Responsibility for the disaster rests not only with the company and the Department of Labour, but with successive governments led by the Labour and National parties, which dismantled the specialist mines inspectorate and allowed companies to self-regulate safety. At the time of the explosion, there were only two specialist mine inspectors for the entire country.

In response to the royal commission’s report, the National government hired more mines inspectors and passed new health and safety legislation in August. Several of the Pike River families travelled to Wellington to protest the new law being watered down to appease big business. Companies with fewer than 20 workers, in industries deemed “low risk,” were exempted from a requirement to have worker-elected health and safety representatives. Dangerous industries such as dairy farming were classified as “low risk.”

Workplace deaths have not declined. Each year since 2010 around 50 people have died in work-related incidents, according to government statistics.

Damien O’Connor, Labour MP for the West Coast, commented to Fairfax Media on November 18: “Could I have done more to raise these possibilities [of a mine disaster]? I had raised the issue of mine safety with governments only to be dismissed by officials who said they knew better.”

In fact, O’Connor said in November 2012 that he felt “guilty” for not taking action during the 1999–2008 Labour government to improve conditions in mines. He admitted that he was warned in 1994 by a retired mine manager that deregulation carried out by the previous National government would “result in a massive mine disaster because deregulation has done that through the world time and time again.”

O’Connor sought to shift the blame onto miners themselves for not “demanding of their own union that things should change.” His statements only exposed the complicity of Labour and the trade union bureaucracy in the erosion of mine safety.

Council of Trade Unions president Richard Wagstaff told the New Zealand Herald on November 20: “If our health and safety laws had been stronger, in combination with better health and safety practices in the mine, the men wouldn’t have been killed.”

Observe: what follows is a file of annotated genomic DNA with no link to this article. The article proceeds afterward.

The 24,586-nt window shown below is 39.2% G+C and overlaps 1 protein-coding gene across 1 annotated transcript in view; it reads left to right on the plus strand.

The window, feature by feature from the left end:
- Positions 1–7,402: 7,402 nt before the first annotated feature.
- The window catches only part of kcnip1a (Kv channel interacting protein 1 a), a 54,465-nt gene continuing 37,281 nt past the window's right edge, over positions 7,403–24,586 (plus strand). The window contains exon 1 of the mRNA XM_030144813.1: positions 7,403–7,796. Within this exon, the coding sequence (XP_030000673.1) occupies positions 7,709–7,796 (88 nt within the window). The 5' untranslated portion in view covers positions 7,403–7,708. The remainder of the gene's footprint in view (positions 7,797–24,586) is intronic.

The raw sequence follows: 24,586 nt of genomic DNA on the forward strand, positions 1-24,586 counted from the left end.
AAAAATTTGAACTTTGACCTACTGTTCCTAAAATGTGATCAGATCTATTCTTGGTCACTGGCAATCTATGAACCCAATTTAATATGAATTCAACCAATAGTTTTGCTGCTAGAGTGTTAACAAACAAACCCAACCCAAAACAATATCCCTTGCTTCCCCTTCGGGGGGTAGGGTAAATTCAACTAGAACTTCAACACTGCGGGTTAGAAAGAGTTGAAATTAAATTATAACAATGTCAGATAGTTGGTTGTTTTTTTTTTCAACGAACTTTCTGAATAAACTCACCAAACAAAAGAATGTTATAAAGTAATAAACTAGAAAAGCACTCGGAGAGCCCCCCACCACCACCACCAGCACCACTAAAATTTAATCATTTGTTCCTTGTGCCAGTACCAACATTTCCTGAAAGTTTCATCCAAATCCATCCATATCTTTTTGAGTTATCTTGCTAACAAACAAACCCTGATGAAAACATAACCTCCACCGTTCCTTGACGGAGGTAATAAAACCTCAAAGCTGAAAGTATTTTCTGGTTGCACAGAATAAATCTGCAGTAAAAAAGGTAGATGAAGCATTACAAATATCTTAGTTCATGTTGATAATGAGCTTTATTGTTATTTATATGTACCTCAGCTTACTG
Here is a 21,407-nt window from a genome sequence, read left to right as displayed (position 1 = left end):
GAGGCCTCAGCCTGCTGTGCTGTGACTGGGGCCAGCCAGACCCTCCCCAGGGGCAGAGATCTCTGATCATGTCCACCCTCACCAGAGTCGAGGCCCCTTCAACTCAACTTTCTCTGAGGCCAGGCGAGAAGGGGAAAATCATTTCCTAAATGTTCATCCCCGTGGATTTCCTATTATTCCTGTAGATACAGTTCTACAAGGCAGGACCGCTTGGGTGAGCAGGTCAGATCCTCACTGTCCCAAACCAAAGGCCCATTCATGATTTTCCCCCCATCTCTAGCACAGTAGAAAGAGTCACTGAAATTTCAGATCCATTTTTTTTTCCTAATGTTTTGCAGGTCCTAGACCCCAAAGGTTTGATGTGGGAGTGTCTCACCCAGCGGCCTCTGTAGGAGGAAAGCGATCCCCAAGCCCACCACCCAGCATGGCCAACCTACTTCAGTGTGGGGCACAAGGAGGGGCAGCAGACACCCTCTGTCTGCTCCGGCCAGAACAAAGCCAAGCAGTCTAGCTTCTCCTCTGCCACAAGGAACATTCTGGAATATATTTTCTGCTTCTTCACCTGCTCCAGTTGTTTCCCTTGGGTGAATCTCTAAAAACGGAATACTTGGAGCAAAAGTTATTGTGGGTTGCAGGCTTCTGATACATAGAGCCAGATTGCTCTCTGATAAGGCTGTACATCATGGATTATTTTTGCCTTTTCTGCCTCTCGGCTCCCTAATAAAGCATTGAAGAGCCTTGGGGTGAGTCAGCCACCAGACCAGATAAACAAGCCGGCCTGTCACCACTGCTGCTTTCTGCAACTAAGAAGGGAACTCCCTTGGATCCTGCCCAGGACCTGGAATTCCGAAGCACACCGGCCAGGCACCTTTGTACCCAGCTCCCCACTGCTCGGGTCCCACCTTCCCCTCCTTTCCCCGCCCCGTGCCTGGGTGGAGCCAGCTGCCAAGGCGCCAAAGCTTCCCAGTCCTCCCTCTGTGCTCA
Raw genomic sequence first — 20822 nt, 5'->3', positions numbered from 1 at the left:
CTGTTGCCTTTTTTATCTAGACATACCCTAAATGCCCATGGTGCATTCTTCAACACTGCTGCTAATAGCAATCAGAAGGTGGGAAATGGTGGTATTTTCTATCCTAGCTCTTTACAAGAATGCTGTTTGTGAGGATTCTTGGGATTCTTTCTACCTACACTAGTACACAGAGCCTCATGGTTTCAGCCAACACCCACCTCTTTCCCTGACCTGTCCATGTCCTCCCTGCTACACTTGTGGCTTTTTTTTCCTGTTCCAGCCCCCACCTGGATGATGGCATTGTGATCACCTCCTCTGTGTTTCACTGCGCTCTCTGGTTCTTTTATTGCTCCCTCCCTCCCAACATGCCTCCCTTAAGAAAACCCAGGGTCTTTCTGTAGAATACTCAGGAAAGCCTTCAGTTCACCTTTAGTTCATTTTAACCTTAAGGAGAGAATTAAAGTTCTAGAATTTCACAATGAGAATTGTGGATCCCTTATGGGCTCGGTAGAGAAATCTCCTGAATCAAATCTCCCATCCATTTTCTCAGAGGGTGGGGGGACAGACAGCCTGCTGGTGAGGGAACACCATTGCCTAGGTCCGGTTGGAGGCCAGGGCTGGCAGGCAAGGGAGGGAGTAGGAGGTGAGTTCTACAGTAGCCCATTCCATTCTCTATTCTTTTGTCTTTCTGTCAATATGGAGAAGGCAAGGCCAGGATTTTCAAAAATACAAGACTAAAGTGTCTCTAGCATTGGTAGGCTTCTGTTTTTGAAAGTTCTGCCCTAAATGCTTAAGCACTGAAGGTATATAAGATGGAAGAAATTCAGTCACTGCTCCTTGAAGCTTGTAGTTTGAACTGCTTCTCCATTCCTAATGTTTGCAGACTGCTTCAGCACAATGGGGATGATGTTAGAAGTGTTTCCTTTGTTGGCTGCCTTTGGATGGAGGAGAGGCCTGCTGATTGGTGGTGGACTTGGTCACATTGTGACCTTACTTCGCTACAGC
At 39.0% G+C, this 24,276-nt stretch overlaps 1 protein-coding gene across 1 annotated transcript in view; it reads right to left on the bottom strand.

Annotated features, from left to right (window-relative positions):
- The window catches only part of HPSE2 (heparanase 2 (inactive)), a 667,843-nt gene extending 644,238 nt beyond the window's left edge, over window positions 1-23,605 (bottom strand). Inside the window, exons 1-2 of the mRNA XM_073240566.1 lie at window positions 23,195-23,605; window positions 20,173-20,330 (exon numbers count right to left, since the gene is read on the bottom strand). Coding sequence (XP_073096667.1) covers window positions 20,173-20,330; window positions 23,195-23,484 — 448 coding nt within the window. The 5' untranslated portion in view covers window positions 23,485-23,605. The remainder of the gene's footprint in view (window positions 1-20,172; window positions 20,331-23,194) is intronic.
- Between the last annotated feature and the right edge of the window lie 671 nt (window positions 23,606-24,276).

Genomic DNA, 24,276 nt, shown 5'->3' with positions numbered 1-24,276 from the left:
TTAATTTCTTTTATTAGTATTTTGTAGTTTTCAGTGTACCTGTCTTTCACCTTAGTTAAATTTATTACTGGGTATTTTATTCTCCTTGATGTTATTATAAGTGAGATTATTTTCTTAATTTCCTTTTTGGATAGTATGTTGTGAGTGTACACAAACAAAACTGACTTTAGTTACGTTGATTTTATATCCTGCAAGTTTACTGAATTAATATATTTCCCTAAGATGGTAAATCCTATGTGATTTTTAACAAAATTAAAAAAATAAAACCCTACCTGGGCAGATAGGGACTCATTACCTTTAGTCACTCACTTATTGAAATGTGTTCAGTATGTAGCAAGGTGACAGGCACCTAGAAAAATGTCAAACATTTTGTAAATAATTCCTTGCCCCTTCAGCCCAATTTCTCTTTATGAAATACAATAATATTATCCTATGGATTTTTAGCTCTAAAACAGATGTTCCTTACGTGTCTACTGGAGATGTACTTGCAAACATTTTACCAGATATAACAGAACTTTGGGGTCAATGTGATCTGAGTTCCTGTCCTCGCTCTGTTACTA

Wagstaff did not mention that the Engineering, Printing and Manufacturing Union (EPMU), which had 71 members at Pike River, did nothing to prevent the disaster. It organised no strikes in defence of workers’ safety, even after a group of workers walked out of the mine to protest the lack of emergency gear. Acting as a loyal adjunct of the company, the EPMU ignored the warnings about unsafe conditions.

Immediately after the disaster, EPMU leader Andrew Little defended the company. He told the Herald that the union was actively involved in company’s health and safety committee and there was “nothing unusual about Pike River or this mine that we’ve been particularly concerned about.” Little was last year rewarded for his services to big business by being chosen to lead the Labour Party.

The chief political lesson of Pike River is that the trade union bureaucracy, Labour and their allies are deeply hostile to the working class. In every country, under the impact of the globalisation of production, these organisations have ditched any reformist pretences and transformed into the open instruments of the ruling elite. Their main role is to suppress the resistance of workers to redundancies and attacks on working conditions, including safety, to maximise profits for big business.

The author also recommends:

A reply to a New Zealand union official
[20 August 2012]